‘Know Me,’ Nomi

Klaus Nomi was born 71 years ago today. A performer whose career may have reached its peak as a back-up singer/dancer/weird presence for one single show behind David Bowie, Nomi managed to stand out in a time and place that made a virtual fetish of uniqueness: New Wave-era New York City.

Many actors and performers attempt to find their voice or vision in a performance that resides in the very process of erasing the self, even the idea of a self. Some comedians who build a stage persona in this territory will even flirt with the idea of not being “in” on their own joke; they have brilliant moments but tend to have brief careers. Singers and pop stars find it easier to latch onto a persona for an album or concert tour or two, then drop that for an entirely new one a few years later.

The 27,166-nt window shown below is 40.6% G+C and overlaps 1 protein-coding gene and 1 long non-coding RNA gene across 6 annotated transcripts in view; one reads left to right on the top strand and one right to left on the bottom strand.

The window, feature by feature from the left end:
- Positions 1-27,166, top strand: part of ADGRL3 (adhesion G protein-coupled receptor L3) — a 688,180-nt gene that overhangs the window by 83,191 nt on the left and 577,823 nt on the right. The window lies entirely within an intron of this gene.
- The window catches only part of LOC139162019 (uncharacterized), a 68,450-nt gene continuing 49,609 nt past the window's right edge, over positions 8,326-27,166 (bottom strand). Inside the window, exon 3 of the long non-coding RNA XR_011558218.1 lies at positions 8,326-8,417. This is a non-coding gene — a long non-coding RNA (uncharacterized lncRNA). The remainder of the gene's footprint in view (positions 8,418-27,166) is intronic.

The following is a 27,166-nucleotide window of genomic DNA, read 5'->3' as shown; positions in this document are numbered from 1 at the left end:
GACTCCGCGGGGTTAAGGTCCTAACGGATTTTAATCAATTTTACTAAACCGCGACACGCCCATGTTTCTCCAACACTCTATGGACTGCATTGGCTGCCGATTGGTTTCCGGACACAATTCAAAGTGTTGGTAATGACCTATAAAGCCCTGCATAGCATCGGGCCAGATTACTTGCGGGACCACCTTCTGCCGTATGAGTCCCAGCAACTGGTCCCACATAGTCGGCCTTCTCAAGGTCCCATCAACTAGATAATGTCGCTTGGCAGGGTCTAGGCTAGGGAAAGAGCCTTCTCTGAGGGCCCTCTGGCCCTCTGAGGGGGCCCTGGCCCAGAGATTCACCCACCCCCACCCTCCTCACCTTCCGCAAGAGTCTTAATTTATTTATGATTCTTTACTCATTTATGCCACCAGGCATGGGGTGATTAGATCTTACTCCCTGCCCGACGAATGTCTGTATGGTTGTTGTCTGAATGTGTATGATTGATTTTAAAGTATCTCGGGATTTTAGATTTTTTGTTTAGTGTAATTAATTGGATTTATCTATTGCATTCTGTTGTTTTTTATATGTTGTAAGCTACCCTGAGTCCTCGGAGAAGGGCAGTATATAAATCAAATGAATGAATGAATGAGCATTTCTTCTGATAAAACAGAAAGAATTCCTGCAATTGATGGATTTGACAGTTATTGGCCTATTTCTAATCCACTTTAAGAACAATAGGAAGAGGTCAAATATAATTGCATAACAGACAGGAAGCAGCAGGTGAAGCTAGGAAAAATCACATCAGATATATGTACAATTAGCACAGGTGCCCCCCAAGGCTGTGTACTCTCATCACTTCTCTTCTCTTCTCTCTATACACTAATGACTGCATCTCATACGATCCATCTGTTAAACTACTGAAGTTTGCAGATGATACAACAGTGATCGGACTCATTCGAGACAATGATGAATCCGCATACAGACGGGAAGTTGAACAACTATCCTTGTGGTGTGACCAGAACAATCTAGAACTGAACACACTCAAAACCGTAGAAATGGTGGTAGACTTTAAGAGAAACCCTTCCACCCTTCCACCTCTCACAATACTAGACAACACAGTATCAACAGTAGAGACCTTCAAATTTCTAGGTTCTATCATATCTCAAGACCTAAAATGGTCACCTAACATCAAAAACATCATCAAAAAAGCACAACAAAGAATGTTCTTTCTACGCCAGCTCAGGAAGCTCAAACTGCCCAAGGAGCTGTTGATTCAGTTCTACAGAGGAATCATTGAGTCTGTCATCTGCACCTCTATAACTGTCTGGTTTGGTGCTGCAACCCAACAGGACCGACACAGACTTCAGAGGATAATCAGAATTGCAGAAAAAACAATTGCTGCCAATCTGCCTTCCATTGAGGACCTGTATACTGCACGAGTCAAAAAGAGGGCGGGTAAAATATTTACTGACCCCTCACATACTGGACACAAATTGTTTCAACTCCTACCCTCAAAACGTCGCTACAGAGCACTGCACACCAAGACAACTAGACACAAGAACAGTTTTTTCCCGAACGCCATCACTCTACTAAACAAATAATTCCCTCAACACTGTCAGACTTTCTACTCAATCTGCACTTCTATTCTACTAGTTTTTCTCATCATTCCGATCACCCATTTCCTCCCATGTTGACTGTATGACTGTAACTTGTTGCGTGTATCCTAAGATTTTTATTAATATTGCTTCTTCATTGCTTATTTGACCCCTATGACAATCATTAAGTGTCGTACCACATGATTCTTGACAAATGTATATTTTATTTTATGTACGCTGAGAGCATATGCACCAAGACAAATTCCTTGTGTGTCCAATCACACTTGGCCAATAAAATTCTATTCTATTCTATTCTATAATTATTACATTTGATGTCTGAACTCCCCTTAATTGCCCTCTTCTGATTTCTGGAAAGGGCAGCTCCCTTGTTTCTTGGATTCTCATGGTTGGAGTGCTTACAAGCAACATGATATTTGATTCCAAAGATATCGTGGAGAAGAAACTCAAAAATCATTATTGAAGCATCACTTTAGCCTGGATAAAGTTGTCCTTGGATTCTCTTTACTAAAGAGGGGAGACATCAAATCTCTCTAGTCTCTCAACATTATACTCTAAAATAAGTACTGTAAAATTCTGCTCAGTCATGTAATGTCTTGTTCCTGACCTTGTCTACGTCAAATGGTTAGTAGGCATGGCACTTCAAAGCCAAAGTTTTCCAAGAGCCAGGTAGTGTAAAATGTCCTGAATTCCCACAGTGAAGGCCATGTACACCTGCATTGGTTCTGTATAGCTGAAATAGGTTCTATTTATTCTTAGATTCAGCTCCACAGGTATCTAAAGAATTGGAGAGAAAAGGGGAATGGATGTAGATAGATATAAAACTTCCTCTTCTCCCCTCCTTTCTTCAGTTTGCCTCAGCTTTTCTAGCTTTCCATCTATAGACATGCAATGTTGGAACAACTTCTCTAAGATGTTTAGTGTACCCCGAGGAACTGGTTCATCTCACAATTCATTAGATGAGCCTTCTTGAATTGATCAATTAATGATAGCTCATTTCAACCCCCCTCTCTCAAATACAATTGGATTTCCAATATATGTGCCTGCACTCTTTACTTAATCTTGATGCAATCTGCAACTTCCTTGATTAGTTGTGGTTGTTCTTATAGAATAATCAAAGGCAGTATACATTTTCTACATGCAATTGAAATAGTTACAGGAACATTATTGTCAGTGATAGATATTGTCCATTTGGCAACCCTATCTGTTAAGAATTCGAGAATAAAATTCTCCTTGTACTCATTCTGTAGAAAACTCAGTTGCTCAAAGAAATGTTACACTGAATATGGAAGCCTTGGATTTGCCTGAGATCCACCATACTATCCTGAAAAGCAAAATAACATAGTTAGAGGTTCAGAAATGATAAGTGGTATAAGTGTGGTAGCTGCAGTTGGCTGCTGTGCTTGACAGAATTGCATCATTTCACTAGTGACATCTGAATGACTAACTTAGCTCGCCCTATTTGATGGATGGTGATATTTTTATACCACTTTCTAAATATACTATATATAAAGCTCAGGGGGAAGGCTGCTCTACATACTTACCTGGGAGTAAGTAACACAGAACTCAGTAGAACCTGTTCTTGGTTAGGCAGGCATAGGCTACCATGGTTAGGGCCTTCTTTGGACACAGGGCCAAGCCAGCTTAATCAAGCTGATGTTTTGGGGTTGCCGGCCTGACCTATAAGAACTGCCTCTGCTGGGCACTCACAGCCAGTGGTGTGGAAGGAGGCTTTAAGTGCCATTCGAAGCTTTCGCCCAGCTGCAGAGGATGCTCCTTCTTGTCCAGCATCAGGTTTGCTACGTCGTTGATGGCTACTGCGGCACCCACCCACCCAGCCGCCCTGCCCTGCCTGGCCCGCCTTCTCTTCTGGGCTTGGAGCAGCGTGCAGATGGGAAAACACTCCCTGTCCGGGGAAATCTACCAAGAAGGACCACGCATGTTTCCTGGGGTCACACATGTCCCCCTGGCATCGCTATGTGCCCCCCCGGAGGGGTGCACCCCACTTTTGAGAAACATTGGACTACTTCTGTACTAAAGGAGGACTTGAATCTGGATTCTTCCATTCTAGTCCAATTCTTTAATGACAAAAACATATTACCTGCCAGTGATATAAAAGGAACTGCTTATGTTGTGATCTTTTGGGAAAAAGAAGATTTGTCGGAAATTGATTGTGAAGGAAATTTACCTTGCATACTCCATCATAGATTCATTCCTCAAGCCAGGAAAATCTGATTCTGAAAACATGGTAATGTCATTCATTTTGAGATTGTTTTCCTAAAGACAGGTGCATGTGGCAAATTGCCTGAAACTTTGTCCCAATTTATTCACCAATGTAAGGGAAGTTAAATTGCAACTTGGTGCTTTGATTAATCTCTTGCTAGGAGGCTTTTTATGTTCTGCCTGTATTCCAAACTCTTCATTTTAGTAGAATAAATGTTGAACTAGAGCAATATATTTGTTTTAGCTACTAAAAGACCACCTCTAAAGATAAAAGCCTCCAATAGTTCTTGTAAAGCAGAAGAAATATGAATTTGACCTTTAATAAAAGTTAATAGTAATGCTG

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‘Being There’

Contemporary accounts make it sound like watching the man perform on stage was like watching a man possessed: Fascinating and frightening, but a genius. He became world-famous and theaters billed him as the “Funniest Man on Earth.”

A later performer became an international superstar and said many times of himself, to interviewer after interviewer, “If you ask me to play myself, I will not know what to do. I do not know who or what I am.” Watching him was like watching a man possessed by the accents and mannerisms of any character. He also said, “There used to be a me, but I had it surgically removed.” His questioner in this particular case was Kermit the Frog.
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